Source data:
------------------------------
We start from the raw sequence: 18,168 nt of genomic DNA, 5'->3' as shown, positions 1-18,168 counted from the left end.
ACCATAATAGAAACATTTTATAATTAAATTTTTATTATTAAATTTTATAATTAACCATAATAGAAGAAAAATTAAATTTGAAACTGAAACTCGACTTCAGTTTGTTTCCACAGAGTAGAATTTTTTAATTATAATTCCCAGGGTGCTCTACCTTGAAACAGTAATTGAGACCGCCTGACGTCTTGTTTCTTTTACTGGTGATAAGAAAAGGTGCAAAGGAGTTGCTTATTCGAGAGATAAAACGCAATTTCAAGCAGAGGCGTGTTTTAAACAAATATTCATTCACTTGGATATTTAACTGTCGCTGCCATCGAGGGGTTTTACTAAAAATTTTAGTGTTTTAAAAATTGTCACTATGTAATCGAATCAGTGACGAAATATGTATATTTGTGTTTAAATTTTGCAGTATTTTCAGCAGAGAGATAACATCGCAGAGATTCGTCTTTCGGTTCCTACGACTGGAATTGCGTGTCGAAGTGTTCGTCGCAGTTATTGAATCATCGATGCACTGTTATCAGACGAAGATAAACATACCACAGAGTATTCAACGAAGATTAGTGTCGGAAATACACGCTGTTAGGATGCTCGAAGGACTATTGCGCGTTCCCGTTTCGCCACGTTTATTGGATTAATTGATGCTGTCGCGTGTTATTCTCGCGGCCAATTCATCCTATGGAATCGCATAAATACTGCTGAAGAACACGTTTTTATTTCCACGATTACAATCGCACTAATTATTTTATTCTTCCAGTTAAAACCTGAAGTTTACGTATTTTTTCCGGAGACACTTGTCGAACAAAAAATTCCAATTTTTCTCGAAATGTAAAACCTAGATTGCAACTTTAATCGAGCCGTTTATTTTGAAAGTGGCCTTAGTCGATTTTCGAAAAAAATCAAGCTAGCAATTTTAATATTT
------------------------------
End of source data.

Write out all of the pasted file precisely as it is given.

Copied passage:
We start from the raw sequence: 18,168 nt of genomic DNA, 5'->3' as shown, positions 1-18,168 counted from the left end.
ACCATAATAGAAACATTTTATAATTAAATTTTTATTATTAAATTTTATAATTAACCATAATAGAAGAAAAATTAAATTTGAAACTGAAACTCGACTTCAGTTTGTTTCCACAGAGTAGAATTTTTTAATTATAATTCCCAGGGTGCTCTACCTTGAAACAGTAATTGAGACCGCCTGACGTCTTGTTTCTTTTACTGGTGATAAGAAAAGGTGCAAAGGAGTTGCTTATTCGAGAGATAAAACGCAATTTCAAGCAGAGGCGTGTTTTAAACAAATATTCATTCACTTGGATATTTAACTGTCGCTGCCATCGAGGGGTTTTACTAAAAATTTTAGTGTTTTAAAAATTGTCACTATGTAATCGAATCAGTGACGAAATATGTATATTTGTGTTTAAATTTTGCAGTATTTTCAGCAGAGAGATAACATCGCAGAGATTCGTCTTTCGGTTCCTACGACTGGAATTGCGTGTCGAAGTGTTCGTCGCAGTTATTGAATCATCGATGCACTGTTATCAGACGAAGATAAACATACCACAGAGTATTCAACGAAGATTAGTGTCGGAAATACACGCTGTTAGGATGCTCGAAGGACTATTGCGCGTTCCCGTTTCGCCACGTTTATTGGATTAATTGATGCTGTCGCGTGTTATTCTCGCGGCCAATTCATCCTATGGAATCGCATAAATACTGCTGAAGAACACGTTTTTATTTCCACGATTACAATCGCACTAATTATTTTATTCTTCCAGTTAAAACCTGAAGTTTACGTATTTTTTCCGGAGACACTTGTCGAACAAAAAATTCCAATTTTTCTCGAAATGTAAAACCTAGATTGCAACTTTAATCGAGCCGTTTATTTTGAAAGTGGCCTTAGTCGATTTTCGAAAAAAATCAAGCTAGCAATTTTAATATTT